The Penrith Panthers may have won 17 games on the trot heading into Sunday night’s NRL Grand Final – but in 17 years as the Melbourne Storm’s coach, Craig Bellamy has never backed down from a challenge.
As the Storm come in unchanged for Sunday night’s title decider at ANZ Stadium in Sydney, Bellamy and club captain Cam Smith have been fronting the media this week with a spirit of laughter, mirth, and hubris that could easily be likened to a classic comedy duo.
But in the seriousness of the Storm having a job to do on the all-conquering Panthers, the light display of Bellamy as the punchline maker and Smith as the straight man is just a front for the team’s tunnel-vision focus.
On the other hand, perhaps their display remains indicative of the relative lack of pressure on the Storm, compared to the more local and parochial focus on the Panthers, in spite of the fact that they haven’t won the league championship since 2003 and Penrith being located 50 kilometres west of Sydney’s CBD.
And also in spite of the fact that Bellamy’s Storm are in the NRL Grand Final for the fourth time in the last five years.
Winning only in 2017, however, does signal that Bellamy’s current side still possesses a hunger to take care of the Panthers’ challenge on Sunday.
Chaos versus calm, success versus hunger. If all of this sounds confusing, don’t worry; Bellamy has the situation under control, and after leading the Storm to nine NRL Grand Final Week campaigns over the years during his reign, he knows exactly what he is doing.
Bellamy’s display and mannerisms over this grand final week, and over the latter weeks of this crazy 2020 season, has been a masterclass in leadership.
He has helped Smith diffuse speculation over his future, for beyond this season, and whether or not it is with the Storm or with another team at all. Simultaneously, Bellamy has also crafted a winning equation unique to the Storm’s 2020 roster – or, given the nature of Melbourne’s winning traditions over the last 17 years that he has been there, he has merely tinkered the team to fit not just one strength but many of them.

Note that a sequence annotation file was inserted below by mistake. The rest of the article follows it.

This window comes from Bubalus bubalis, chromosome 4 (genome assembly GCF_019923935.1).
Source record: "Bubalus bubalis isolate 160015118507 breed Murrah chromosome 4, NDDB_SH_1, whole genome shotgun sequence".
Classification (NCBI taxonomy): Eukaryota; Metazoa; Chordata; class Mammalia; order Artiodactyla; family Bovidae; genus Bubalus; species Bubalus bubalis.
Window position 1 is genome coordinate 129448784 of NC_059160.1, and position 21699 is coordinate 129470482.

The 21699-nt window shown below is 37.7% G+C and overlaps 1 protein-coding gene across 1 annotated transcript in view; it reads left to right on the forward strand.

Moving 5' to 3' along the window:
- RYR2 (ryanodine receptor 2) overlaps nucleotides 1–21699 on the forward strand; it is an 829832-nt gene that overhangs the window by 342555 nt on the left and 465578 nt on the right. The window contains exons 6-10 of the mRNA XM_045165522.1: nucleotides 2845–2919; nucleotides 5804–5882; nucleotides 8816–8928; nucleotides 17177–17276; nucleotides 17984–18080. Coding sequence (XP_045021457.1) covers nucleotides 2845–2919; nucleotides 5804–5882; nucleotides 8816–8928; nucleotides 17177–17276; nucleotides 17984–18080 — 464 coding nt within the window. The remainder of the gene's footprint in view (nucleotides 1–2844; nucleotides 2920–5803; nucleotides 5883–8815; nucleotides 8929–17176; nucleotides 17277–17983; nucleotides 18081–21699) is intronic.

The Storm’s legendary holy trinity of years past of Smith, Billy Slater and Cooper Cronk has given way to the new powerful trio of Smith, Cameron Munster, and Ryan Papenhuyzen.
But like any championship side, and despite all the attention Smith, Munster and Papenhuyzen receive as playmakers and gamebreakers alike, the Storm are so much more than just three key players.
Jahrome Hughes has been given more freedom to attack and be a playmaker this season, and his mindset under his purple helmet led to him laying on for three of the Storm’s four first-half tries against Canberra in last week’s preliminary final.
And according to his captain, Hughes is displaying a hot run of form.
“Jahrome’s back end of the year has been really unbelievable. He’s been in our best three players, in my opinion, every week,” Smith said after the win over the Raiders.
Bellamy has retained faith in Christian Welch through the prop incurring two ACL injuries, one which caused him to miss out on the 2017 premiership, as well as his own emotional heartbreak of playing in two grand final-losing sides with the Storm.
Of course, having a strong support staff has aided Bellamy in his management duties – in this case, Jacqui Louder, a sports and performance psychologist who has earned Welch’s praise.
“It has been a great year personally to come back and play well and be a part of this team, because it is a really special club,” says Welch.
“I suppose the last couple of years we have had really strong seasons, but just fallen short a couple of times. [Louder] has been really good for us in trying to channel our best performance for those big games,” adds Welch.
And overall team speed has been a major factor in the Storm getting their results week in and week out – and could be their biggest strength among them all.
Panthers wingers Josh Mansour and Brian To’o will have to be at their best, and likely require help, in order to keep the likes of Josh Addo-Carr, Sinulasi Vinuvalu and Justin Olam honest, aside from the threat of Papenhuyzen making line breaks out of the middle.
And not forgetting the other parts to the Storm’s puzzle, either.
The dirty work done by the Bromwich brothers of Jesse and Kenny as well as Dale Finucane, the hard running of Nelson Asofa-Solomona, Timo Faasuamaleaui and Felise Kafusi, and the versatilities of Nicho Hynes and Brandon Smith – the eventual heir apparent to Cam Smith’s role with the team at hooker – all players have their roles to play.
Bellamy, fitting of his long legacy with the Storm as its coach, has gotten the best out of every player in their strongest positions.
In fact, beyond man-management, Bellamy cites that every player on the team has played their roles well in a challenging year that has included interstate relocation, being away from families, and other obstacles mandated by the current pandemic, and responded with flying colours.
“We’re going to rely on what we have been good at over the last two or three weeks. We’ve made some good steps forward with some parts of our game, and we’re always looking to sharpen that up a bit,” Bellamy says.
“We’re aware of what we do really well, and they [Penrith] are also very aware of it, too – you don’t win 17 games in a row without that sort of awareness.
“We want to make sure that the things we do really well, we keep doing very well, and using every player in that 17-man squad to play to their strengths, and hope it gets the job done,” adds Bellamy.
Should the Storm win, as many expect them to do on the basis of their big-game experience as well as ability, perhaps this NRL title may serve as the best testament in Bellamy’s coaching career with Melbourne.